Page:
2012-13 Per-Game Stats: 11.9 points, 11.1 rebounds, 4.0 assists, 2.1 blocks, 1.2 steals, 18.16 PER
The Chicago Bulls have managed to survive the season-long absence of Derrick Rose, but they won't be able to make it past the Brooklyn Nets without Joakim Noah in the lineup.
According to ESPN's Doug Padilla, Tom Thibodeau has admitted that his star center is day-to-day for the opening-round series. Between Noah's defensive excellence and his versatility on offense, the Bulls can ill afford for him to sit out the entirety of the matchup.
Noah may only be a single player on Chicago's roster, but he's the most important one. His energy gives the team life, and his play is the foundation upon which so much is built.
Without the Florida product, the Bulls are looking at giving Nazr Mohammed major minutes, and that's a thought that should make everyone in the Windy City shudder.
2012-13 Per-Game Stats: 13.0 points, 5.1 rebounds, 1.3 assists, 0.3 blocks, 1.0 steals, 16.61 PER
Danilo Gallinari was incredibly valuable for the Denver Nuggets in the regular season, but after tearing his ACL down the stretch, he's not going to provide any production for the team in the playoffs. Someone has to replace him on both ends of the court.
That man is going to be Wilson Chandler, who has absolutely thrived in eight games as a starting forward. He and his tattoos have averaged 18.9 points, 5.6 rebounds, 1.9 assists, 0.1 blocks and 1.4 steals per game during that time while shooting 52.5 percent from the field.
Chandler might not be much of a facilitator, but he has to keep up his scoring numbers while locking down one of the Golden State Warriors' talented wing players in what's bound to be a high-scoring first-round series.
2012-13 Per-Game Stats: 5.8 points, 7.7 rebounds, 2.1 assists, 1.7 blocks, 0.6 steals, 13.81 PER
Andrew Bogut was entirely ineffective for the Golden State Warriors during the regular-season finale against the Portland Trail Blazers. In 17 minutes of action, he shot 1-of-8 from the field and recorded two points, eight rebounds, three assists and two blocks.
That's not going to cut it, especially as the Dubs will need to shut down the paint against a Denver Nuggets team that loves nothing more than shooting the ball at the rim.
When healthy and on top of his game, Bogut thrives on defense. He's a tremendous—and underrated—rim protector with top-notch skills around the hoop.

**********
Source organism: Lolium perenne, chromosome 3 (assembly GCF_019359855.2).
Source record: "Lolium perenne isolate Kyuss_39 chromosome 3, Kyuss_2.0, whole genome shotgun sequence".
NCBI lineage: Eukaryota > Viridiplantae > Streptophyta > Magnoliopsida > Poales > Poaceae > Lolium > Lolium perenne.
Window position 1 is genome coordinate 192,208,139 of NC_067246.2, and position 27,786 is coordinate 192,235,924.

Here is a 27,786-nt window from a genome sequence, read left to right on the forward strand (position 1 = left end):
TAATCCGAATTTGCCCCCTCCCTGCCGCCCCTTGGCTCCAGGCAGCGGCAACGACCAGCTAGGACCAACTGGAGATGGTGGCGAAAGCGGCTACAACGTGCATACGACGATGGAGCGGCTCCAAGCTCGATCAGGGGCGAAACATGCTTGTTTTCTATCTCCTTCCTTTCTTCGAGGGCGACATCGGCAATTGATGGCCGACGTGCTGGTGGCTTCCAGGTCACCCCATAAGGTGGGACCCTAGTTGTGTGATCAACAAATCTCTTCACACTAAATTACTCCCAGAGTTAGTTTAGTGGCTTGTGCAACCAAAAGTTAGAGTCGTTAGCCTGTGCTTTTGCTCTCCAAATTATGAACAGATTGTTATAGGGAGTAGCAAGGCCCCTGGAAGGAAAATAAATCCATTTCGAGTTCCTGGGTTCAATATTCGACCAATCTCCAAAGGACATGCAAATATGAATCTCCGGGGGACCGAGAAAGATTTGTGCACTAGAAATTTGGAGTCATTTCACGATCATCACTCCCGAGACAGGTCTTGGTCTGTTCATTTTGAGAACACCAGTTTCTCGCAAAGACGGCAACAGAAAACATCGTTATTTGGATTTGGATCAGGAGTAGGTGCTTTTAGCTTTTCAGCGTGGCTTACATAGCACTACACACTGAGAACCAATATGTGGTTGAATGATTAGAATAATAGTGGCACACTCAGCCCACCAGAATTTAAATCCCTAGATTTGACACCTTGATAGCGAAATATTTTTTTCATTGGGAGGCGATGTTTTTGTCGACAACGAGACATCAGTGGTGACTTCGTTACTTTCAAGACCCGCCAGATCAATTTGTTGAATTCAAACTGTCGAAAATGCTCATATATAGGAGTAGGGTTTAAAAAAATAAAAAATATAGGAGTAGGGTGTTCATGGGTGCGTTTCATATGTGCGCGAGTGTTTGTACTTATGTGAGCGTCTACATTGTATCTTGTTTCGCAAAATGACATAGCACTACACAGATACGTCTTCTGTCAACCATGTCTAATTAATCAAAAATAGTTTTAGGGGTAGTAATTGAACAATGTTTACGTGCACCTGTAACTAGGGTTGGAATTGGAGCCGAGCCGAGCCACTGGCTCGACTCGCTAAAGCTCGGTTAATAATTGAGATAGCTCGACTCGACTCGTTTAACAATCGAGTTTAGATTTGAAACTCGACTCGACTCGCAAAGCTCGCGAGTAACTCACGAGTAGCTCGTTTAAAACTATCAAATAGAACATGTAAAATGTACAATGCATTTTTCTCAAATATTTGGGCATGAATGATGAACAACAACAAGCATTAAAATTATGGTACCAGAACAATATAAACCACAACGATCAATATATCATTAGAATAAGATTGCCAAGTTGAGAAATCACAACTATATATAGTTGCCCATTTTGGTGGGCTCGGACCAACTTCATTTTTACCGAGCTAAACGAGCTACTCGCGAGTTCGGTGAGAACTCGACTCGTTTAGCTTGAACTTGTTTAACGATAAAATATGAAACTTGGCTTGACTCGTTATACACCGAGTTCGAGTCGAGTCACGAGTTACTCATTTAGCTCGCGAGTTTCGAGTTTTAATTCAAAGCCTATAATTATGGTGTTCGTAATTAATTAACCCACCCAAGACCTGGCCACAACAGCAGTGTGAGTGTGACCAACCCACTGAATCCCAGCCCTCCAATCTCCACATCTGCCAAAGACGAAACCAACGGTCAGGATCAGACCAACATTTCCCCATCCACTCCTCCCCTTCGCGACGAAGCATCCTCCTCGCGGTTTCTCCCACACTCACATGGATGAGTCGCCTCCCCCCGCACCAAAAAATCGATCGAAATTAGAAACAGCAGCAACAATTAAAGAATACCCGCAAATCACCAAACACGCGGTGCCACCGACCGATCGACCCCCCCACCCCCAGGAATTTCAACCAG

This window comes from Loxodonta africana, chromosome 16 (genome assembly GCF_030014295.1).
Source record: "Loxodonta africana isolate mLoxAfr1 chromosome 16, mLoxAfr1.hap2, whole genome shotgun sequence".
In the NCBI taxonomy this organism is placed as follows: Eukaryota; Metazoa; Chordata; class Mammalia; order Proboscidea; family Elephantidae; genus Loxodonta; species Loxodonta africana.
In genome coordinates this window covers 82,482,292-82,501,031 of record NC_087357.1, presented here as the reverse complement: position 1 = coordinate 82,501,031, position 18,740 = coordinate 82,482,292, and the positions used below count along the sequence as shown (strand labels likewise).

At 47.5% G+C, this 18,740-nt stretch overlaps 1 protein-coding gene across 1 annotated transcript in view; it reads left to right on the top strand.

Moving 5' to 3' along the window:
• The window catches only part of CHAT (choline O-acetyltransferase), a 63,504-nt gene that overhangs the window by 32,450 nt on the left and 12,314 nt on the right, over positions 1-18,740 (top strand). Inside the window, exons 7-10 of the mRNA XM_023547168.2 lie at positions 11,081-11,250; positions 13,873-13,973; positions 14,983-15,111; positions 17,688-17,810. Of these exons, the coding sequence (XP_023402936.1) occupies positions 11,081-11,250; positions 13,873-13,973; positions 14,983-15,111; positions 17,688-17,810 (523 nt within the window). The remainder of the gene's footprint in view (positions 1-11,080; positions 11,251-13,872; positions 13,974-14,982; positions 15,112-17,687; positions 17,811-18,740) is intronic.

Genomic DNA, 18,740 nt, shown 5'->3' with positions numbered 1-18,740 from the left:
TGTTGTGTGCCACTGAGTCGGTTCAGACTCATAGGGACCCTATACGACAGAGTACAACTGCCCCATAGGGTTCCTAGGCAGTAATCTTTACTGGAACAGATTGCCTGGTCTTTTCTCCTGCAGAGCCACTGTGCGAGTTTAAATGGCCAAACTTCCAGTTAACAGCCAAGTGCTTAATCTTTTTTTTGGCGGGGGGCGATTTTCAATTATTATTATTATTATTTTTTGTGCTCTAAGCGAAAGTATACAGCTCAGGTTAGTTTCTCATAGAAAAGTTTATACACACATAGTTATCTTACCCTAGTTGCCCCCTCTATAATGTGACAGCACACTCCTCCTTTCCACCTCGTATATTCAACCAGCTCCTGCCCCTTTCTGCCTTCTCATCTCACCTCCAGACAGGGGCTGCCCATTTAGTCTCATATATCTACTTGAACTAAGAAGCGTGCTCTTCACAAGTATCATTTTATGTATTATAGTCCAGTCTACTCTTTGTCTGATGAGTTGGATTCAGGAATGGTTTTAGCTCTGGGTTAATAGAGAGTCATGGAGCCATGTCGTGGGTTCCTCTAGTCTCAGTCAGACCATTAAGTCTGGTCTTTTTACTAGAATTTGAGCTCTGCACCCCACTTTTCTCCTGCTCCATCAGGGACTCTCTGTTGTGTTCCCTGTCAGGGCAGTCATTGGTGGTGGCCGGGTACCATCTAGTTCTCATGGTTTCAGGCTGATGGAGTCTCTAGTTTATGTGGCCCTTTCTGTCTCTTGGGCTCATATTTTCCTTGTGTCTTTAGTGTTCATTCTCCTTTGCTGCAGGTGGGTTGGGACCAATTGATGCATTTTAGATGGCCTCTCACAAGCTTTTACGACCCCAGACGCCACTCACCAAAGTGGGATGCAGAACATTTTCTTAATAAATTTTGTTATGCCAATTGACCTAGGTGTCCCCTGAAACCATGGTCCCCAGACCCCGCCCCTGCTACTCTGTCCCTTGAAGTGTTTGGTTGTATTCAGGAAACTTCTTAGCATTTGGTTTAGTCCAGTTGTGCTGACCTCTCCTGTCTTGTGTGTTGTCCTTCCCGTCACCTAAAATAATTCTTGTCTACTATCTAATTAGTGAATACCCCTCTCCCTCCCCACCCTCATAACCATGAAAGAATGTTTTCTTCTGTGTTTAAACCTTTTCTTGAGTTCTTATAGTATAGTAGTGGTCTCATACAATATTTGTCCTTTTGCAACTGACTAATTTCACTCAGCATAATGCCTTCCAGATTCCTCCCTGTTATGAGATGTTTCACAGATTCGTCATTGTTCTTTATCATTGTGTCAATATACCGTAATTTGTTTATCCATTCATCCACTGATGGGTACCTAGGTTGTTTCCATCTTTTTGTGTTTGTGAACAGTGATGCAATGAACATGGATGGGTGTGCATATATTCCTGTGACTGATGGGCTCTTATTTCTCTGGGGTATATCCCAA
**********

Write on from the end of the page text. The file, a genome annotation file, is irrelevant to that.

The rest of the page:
The best way to beat the Nuggets is to make them into a jump-shooting squad. If Bogut plays like he did during his prime, that's exactly the type of effect he can have.
2012-13 Per-Game Stats: 10.1 points, 11.7 rebounds, 0.9 assists, 1.1 blocks, 0.6 steals, 14.89 PER
In the postseason, there's more of a priority placed on defense. That's bad news for the Houston Rockets, unless Omer Asik can up his already impressive defensive game.
The Oklahoma City Thunder thrive on dribble-drive penetration, and both Kevin Durant and Russell Westbrook are likely to have field days with the turnstiles known as James Harden and Jeremy Lin. Neither of the Houston guards is particularly adept at preventing players from reaching the interior of the defense.
Asik will have to serve as the stabilizing force in the center. He's going to be faced with a lot of layup and dunk attempts, so staying out of foul trouble and competently protecting the rim isn't just important.
It's a necessity.
2012-13 Per-Game Stats: 11.9 points, 8.3 rebounds, 1.4 assists, 2.6 blocks, 0.5 steals, 17.32 PER
Even with Paul George and David West on the court, the Indiana Pacers can sometimes struggle to put up enough points. Frank Vogel's squad might boast a ridiculously suffocating defense, but the offense is rather lackluster at times.
Having a solid interior threat would do wonders for the offense, and Roy Hibbert has to hit shots in order to become that paint presence. The big man struggled to find the bottom of the net during the first half of the season, but he averaged 15.7 points per game on 50.8 percent shooting from the field after the All-Star break.